During the interval from September through early December 2005, the Hayabusa spacecraft was in close proximity to near-Earth asteroid 25143 Itokawa, and a variety of data were taken on its shape, mass, and surface topography as well as its mineralogic and elemental abundances. The asteroid's orthogonal axes are 535, 294, and 209 meters, the mass is 3.51 x 10(10) kilograms, and the estimated bulk density is 1.9 +/- 0.13 grams per cubic centimeter. The correspondence between the smooth areas on the surface (Muses Sea and Sagamihara) and the gravitationally low regions suggests mass movement and an effective resurfacing process by impact jolting. Itokawa is considered to be a rubble-pile body because of its low bulk density, high porosity, boulder-rich appearance, and shape. The existence of very large boulders and pillars suggests an early collisional breakup of a preexisting parent asteroid followed by a re-agglomeration into a rubble-pile object.
The Hayabusa2 spacecraft arrived at the near-Earth carbonaceous asteroid 162173 Ryugu in 2018. We present Hayabusa2 observations of Ryugu’s shape, mass, and geomorphology. Ryugu has an oblate ‘spinning top’ shape with a prominent circular equatorial ridge. Its bulk density, 1.19 ± 0.02 g cm–3, indicates a high porosity (>50%) interior. Large surface boulders suggest a rubble-pile structure. Surface slope analysis shows Ryugu’s shape may have been produced if it once spun at twice the current rate. Coupled with the observed global material homogeneity, this suggests that Ryugu was reshaped by centrifugally induced deformation during a period of rapid rotation. From these remote-sensing investigations, we identify a suitable sample collection site on the equatorial ridge.
The near-Earth carbonaceous asteroid 162173 Ryugu is thought to have been produced from a parent body that contained water ice and organic molecules. The Hayabusa2 spacecraft has obtained global multi-color images of Ryugu. Geomorphological features present include a circum-equatorial ridge, east/west dichotomy, high boulder abundances across the entire surface, and impact craters. Age estimates from the craters indicate a resurfacing age of ≲106 years for the top 1-meter layer. Ryugu is among the darkest known bodies in the Solar System. The high abundance and spectral properties of boulders are consistent with moderately dehydrated materials, analogous to thermally metamorphosed meteorites found on Earth. The general uniformity in color across Ryugu’s surface supports partial dehydration due to internal heating of the asteroid’s parent body.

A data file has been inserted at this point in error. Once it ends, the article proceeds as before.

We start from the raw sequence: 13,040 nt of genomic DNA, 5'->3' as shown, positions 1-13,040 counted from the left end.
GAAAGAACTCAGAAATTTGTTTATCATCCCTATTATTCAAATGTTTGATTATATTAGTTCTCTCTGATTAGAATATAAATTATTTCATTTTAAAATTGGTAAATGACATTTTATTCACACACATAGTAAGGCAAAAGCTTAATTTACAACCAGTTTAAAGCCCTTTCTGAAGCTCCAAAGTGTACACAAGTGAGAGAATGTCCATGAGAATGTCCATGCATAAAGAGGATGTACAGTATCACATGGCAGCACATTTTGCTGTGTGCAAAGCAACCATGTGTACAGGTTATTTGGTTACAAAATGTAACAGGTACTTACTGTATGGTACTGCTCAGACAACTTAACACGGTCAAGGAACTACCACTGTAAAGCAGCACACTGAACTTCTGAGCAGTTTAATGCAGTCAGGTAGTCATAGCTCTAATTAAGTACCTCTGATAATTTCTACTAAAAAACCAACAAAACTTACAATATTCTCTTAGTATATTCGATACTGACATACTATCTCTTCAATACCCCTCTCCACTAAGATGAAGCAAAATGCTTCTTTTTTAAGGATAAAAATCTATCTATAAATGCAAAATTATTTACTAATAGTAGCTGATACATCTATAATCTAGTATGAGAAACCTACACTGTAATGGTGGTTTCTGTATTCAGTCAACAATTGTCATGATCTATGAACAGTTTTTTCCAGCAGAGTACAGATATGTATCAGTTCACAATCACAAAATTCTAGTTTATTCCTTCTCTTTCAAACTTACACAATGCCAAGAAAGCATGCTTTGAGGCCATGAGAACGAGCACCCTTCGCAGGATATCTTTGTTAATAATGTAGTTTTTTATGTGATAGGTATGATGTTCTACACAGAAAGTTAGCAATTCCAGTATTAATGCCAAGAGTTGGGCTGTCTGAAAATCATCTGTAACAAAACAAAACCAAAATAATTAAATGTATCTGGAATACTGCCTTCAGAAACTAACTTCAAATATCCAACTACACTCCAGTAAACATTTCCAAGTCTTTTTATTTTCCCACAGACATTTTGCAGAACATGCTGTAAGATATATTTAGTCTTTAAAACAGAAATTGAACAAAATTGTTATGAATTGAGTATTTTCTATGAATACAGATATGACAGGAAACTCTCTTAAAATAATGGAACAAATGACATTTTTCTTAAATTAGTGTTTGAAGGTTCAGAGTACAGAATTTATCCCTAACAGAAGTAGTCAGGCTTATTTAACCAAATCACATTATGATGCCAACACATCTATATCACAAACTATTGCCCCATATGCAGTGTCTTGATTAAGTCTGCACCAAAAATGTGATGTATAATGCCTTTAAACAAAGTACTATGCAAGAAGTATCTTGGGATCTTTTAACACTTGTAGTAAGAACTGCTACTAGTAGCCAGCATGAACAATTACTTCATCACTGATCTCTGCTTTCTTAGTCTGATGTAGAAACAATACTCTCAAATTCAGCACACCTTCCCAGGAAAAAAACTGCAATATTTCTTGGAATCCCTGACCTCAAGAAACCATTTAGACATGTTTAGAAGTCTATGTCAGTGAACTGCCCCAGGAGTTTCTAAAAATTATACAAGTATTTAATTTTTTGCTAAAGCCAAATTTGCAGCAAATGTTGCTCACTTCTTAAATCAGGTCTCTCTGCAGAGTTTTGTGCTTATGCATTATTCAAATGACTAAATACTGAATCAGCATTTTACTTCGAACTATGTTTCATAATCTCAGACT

High-resolution images of the surface of asteroid Itokawa from the Hayabusa mission reveal it to be covered with unconsolidated millimeter-sized and larger gravels. Locations and morphologic characteristics of this gravel indicate that Itokawa has experienced considerable vibrations, which have triggered global-scale granular processes in its dry, vacuum, microgravity environment. These processes likely include granular convection, landslide-like granular migrations, and particle sorting, resulting in the segregation of the fine gravels into areas of potential lows. Granular processes become major resurfacing processes because of Itokawa's small size, implying that they can occur on other small asteroids should those have regolith.
It has been thought that the lunar highland crust was formed by the crystallization and floatation of plagioclase from a global magma ocean, although the actual generation mechanisms are still debated. The composition of the lunar highland crust is therefore important for understanding the formation of such a magma ocean and the subsequent evolution of the Moon. The Multiband Imager on the Selenological and Engineering Explorer (SELENE) has a high spatial resolution of optimized spectral coverage, which should allow a clear view of the composition of the lunar crust. Here we report the global distribution of rocks of high plagioclase abundance (approaching 100 vol.%), using an unambiguous plagioclase absorption band recorded by the SELENE Multiband Imager. If the upper crust indeed consists of nearly 100 vol.% plagioclase, this is significantly higher than previous estimates of 82-92 vol.% (refs 2, 6, 7), providing a valuable constraint on models of lunar magma ocean evolution.
The Hayabusa2 spacecraft investigated the small asteroid Ryugu, which has a rubble-pile structure. We describe an impact experiment on Ryugu using Hayabusa2’s Small Carry-on Impactor. The impact produced an artificial crater with a diameter >10 meters, which has a semicircular shape, an elevated rim, and a central pit. Images of the impact and resulting ejecta were recorded by the Deployable CAMera 3 for >8 minutes, showing the growth of an ejecta curtain (the outer edge of the ejecta) and deposition of ejecta onto the surface. The ejecta curtain was asymmetric and heterogeneous and it never fully detached from the surface. The crater formed in the gravity-dominated regime; in other words, crater growth was limited by gravity not surface strength. We discuss implications for Ryugu’s surface age.
Rendezvous of the Japanese spacecraft Hayabusa with the near-Earth asteroid 25143 Itokawa took place during the interval September through November 2005. The onboard camera imaged the solid surface of this tiny asteroid (535 meters by 294 meters by 209 meters) with a spatial resolution of 70 centimeters per pixel, revealing diverse surface morphologies. Unlike previously explored asteroids, the surface of Itokawa reveals both rough and smooth terrains. Craters generally show unclear morphologies. Numerous boulders on Itokawa's surface suggest a rubble-pile structure.
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